Hommage à Chopin for flute and small string orchestra
The original version of Hommage à Chopin, for soprano and piano, was composed in 1949, following a commission from UNESCO’s International Music Council commemorating the centenary of Fryderyk Chopin’s death. It is worth noting that Panufnik was the only Pole to receive this commission; the other composers were Milhaud, Poulenc, Auric and Sauget.
While working on the UNESCO commission, Panufnik made use not of Chopin’s music but of folk music from Mazovia, a region of significance to both artists. He wrote five vocalises for soprano and piano. The initial title of the piece was Polish Suite, which the composer changed to French: Hommage à Chopin. Quotes from folk melodies appear in the soprano part without utilizing texts – the composer suggested only vowels to be sung by the soloist – with rhythmically simplified but harmonically innovative piano accompaniment. The cycle comprises five vocalises, differing agogically and expressively – full of lyricism (in the odd-numbered movements), syncopated sing-song (the second vocalise) and dancing jauntiness (the fourth vocalise).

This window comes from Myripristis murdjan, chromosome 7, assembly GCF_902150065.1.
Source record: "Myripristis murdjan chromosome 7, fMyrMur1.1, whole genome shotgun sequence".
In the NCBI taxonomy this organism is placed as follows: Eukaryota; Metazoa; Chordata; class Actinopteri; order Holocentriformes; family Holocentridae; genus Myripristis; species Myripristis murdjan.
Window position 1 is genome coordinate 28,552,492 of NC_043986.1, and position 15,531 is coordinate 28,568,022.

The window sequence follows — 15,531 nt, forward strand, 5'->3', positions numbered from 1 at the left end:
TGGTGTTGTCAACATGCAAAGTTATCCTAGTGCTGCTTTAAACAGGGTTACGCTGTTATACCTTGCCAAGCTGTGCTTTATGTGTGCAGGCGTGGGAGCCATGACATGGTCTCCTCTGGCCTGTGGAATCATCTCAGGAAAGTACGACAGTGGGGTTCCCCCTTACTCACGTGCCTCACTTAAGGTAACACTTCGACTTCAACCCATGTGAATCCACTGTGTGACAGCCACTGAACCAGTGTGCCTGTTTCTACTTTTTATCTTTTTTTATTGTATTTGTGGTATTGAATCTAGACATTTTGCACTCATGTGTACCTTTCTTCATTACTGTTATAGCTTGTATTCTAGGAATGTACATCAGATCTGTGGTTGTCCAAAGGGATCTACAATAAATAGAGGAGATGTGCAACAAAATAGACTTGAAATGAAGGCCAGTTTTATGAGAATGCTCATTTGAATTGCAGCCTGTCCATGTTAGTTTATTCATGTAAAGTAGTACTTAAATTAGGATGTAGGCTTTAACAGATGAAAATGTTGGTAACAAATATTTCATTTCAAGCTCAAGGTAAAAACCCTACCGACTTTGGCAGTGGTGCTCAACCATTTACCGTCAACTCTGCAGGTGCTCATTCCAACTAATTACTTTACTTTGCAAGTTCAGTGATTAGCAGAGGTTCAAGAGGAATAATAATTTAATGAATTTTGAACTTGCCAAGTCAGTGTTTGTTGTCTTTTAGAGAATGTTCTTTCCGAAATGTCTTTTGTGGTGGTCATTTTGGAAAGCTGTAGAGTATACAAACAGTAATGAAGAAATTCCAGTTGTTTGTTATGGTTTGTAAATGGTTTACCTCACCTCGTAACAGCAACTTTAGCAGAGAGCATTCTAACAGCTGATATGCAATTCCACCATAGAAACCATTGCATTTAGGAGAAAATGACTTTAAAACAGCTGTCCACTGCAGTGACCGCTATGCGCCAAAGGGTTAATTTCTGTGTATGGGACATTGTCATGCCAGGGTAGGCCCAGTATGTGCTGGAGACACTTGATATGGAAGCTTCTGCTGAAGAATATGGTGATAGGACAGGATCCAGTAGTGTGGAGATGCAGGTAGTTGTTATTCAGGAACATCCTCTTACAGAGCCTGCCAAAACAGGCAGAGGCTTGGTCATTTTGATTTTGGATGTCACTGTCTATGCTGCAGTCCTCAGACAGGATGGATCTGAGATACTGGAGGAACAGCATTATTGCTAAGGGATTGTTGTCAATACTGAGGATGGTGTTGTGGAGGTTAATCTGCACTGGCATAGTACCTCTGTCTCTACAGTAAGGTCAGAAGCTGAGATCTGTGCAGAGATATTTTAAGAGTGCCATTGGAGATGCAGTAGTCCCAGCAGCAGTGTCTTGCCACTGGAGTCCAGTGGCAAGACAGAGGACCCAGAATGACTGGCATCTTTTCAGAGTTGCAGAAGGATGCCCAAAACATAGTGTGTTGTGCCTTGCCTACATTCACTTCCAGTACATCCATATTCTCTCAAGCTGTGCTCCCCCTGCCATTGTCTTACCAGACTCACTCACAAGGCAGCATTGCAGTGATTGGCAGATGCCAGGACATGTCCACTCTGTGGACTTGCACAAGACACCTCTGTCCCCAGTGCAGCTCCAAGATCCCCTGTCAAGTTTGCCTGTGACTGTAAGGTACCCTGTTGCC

The premiere of Hommage à Chopin (Polish Suite) took place during a special concert commemorating Fryderyk Chopin on 3 October 1949 in Paris; the performers were Iréne Joachim, soprano, and André Collard, piano.In 1966, having Established himself in London, Panufnik returned to this charming composition and arranged a version for flute and string orchestra. He did it specially for a concert organized to celebrate the millennium of Poland’s Christianity and statehood. The concert was held on the composer’s birthday, 24 September 1966, in London. The new version of Hommage à Chopin was performed by Douglas Whittaker (flute) and the English Chamber Orchestra conducted by the composer.